Note, though, that in the U.S. “organic”, “vegetarian-fed”, “free-range”, “free-roaming”, “cruelty-free” etc. DO NOT imply that the chickens are treated ethically. In all these cases, beak cutting and forced molting through starvation are permitted, and there is no third-party auditing to ensure that the regulations are followed. Buy local and visit the farm to see how things are run.
If the carton says “certified humane”, molting through starvation is not allowed, beak cutting is permitted, and the farms are third-party audited. Plus, practices and regulations may vary from state to state.
Oat and Sesame Seed Crust
Make the crust as specified in Vegan Quiche with Swiss Chard and Corn.
That crust does not need to be pre-baked as the cooking time for the filling is close to an hour. This one does.
I used a heavy metal thingy (I think it’s a potato masher) to make it even. After trimming the excess dough, lightly cover the pan with a tea towel and refrigerate for 15 to 20 minutes.
I have no idea what refrigeration achieves, but I did it anyway.
Prick the bottom with a fork. Put it in a cold oven. I put it on a pizza stone. Don’t know if it made a difference. Set the oven to 375F and the timer to 35 minutes. It will start shrinking a bit from the sides and start to turn just a shade darker.
After 35 minutes, take the crust out.
While the crust is cooking, prepare …
By stuff I mean the cooked veggies and seasonings. We need around 3 cups total after cooking, and they should be crunchy, not mushy. The main flavouring here is cilantro/coriander leaves.
This is what I did.
Took out 1 cup of mixed veggies from the freezer. I like the stuff in a packet that’s called “Fiesta Mix”. It has broccoli, carrots, green beans, cooked kidney beans and cooked navy beans.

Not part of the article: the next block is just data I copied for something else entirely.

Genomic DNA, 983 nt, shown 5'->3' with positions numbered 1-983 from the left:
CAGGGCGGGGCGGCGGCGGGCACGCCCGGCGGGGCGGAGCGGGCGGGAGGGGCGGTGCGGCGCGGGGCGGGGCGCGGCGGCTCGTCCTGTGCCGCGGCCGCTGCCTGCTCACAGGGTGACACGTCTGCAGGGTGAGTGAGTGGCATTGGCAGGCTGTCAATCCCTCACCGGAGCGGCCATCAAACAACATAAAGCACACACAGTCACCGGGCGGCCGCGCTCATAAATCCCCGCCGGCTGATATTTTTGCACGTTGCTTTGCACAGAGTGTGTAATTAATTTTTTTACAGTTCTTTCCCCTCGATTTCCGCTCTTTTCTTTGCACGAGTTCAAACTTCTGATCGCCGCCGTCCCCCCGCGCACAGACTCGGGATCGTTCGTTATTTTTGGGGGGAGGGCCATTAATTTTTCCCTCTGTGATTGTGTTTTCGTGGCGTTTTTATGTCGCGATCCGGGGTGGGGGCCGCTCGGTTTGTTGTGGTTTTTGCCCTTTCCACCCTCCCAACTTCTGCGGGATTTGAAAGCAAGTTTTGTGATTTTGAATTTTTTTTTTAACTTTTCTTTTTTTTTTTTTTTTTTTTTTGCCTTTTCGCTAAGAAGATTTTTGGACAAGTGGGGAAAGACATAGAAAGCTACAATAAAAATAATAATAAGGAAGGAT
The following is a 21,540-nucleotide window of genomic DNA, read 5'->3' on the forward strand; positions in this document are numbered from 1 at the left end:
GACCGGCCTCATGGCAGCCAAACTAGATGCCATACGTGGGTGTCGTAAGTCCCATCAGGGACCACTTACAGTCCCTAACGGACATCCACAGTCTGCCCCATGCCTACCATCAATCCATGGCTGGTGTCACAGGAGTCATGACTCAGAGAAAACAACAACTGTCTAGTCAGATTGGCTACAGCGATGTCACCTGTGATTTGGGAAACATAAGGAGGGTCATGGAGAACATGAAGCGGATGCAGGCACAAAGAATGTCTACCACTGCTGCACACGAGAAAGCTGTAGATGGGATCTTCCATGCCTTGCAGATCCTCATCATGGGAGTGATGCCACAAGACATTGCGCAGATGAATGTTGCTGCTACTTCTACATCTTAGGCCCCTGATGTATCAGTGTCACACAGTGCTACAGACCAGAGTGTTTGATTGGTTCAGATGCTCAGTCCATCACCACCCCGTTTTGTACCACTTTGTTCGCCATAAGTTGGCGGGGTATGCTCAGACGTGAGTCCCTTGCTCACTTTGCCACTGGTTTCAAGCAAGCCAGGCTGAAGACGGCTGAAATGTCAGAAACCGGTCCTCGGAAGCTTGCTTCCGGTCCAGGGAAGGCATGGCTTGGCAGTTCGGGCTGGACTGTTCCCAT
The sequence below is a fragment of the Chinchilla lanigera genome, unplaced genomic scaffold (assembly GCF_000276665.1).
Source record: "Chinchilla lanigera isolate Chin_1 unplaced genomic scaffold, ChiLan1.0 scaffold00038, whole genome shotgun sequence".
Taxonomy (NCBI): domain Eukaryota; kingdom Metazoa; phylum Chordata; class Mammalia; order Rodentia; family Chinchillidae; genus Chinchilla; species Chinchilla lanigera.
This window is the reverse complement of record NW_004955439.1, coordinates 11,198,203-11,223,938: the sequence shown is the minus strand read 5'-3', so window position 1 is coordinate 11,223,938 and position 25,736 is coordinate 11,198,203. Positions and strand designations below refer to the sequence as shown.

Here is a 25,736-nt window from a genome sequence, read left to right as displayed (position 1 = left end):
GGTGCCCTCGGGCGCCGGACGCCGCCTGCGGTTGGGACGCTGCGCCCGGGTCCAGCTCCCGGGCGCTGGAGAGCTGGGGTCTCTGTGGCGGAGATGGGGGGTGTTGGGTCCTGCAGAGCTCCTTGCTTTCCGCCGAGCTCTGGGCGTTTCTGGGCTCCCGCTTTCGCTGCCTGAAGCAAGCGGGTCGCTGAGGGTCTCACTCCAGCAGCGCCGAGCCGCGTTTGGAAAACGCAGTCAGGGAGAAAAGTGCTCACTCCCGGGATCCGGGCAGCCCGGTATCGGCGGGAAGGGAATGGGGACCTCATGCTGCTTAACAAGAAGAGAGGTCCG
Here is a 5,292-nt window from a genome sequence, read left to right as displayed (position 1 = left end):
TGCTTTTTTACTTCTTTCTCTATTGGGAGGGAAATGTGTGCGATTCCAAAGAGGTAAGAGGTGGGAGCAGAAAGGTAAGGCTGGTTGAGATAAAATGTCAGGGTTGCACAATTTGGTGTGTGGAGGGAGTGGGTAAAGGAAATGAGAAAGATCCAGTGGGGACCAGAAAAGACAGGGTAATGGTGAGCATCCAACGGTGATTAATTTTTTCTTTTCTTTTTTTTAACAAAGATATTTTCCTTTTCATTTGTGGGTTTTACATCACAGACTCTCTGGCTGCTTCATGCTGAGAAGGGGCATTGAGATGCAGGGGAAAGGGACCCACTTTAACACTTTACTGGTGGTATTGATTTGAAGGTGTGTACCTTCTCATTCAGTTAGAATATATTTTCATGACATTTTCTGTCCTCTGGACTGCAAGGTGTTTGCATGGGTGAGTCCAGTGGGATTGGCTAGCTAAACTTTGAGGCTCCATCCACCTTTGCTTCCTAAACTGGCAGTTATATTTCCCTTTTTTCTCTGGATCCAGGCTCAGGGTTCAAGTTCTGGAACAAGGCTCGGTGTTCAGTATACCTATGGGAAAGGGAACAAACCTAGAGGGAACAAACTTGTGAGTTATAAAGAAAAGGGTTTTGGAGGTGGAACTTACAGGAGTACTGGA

1 tbsp extra virgin olive oil
1/2 tsp cumin seeds
When they sizzle, add
4 chopped shallots,
2 cloves chopped garlic,
2 chopped green chillies
1 tsp. chopped ginger
3/4 tsp dried oregano
1/2 cup loosely packed chopped cilantro
1 tsp of liquid from my bottle of Indian hot pickle (achaar)
the chopped parsnip
Cook until the parsnip pieces begin to soften.
Add the veggies from the freezer and stir them for a couple of minutes until they are kinda thawed. Turn off the stove.
8 oz organic baby spinach
Heat water in a kettle and pour the boiling water over the spinach, dunk it for 30 seconds, drain and rinse it under cold water. Squeeze very well. I got about 2 packed cups blanched and squeezed spinach. Add it to the veggies in the pot and check for salt and seasonings. It’s okay if it is a tad less salty than you like it.
The eggs have salt, and so has the crust.
The eggs and milk
You need 1 cup-ish total.
Put 1/4 cup milk (we used organic 1% milk. you can use full fat or half-and-half) in a measuring cup for liquids. Add enough eggs (preferably organic) to reach 1 cup or just over a cup (each large egg is about 1/4 cup).
**If the veggies you are using release a lot of moisture, they may leave a bit of liquid in the pan. If that’s the case, omit the milk and just add 3/4 cup egg.
Add salt and pepper to taste.
Take the half-baked crust and place it on a baking sheet.
Put the cooked veggies on it and spread them evenly.
Pour the egg mixture over the veggies in the pan. Put the whole thing with the baking sheet back in the oven.
Increase the temperature to 400F.
Cook for 28 to 30 minutes or until the centre is set. Test with a toothpick.
Take it out of the oven and let it rest for another half an hour or so on a rack. Then cut and serve with a salad and margarita for a complete meal.
You can refrigerate this, reheat it and serve it the next day if you like.
And for blOg yOur Omelet @ Spanish Recipes.
Filed Under: Beans-(Dried), Broccoli, Carrot, Chillies/Peppers, cholesterol, Cilantro/Coriander Leaves, egg-yolks, Eggs, Garlic, Ginger, Green/French-Beans, kidney-beans, navy beans, NUTRITION, Oats, Onion/Shallot, Oregano, Parsnip, quiche, Sesame Seeds, soy milk, Spinach, Veg Medley, vegetarian recipes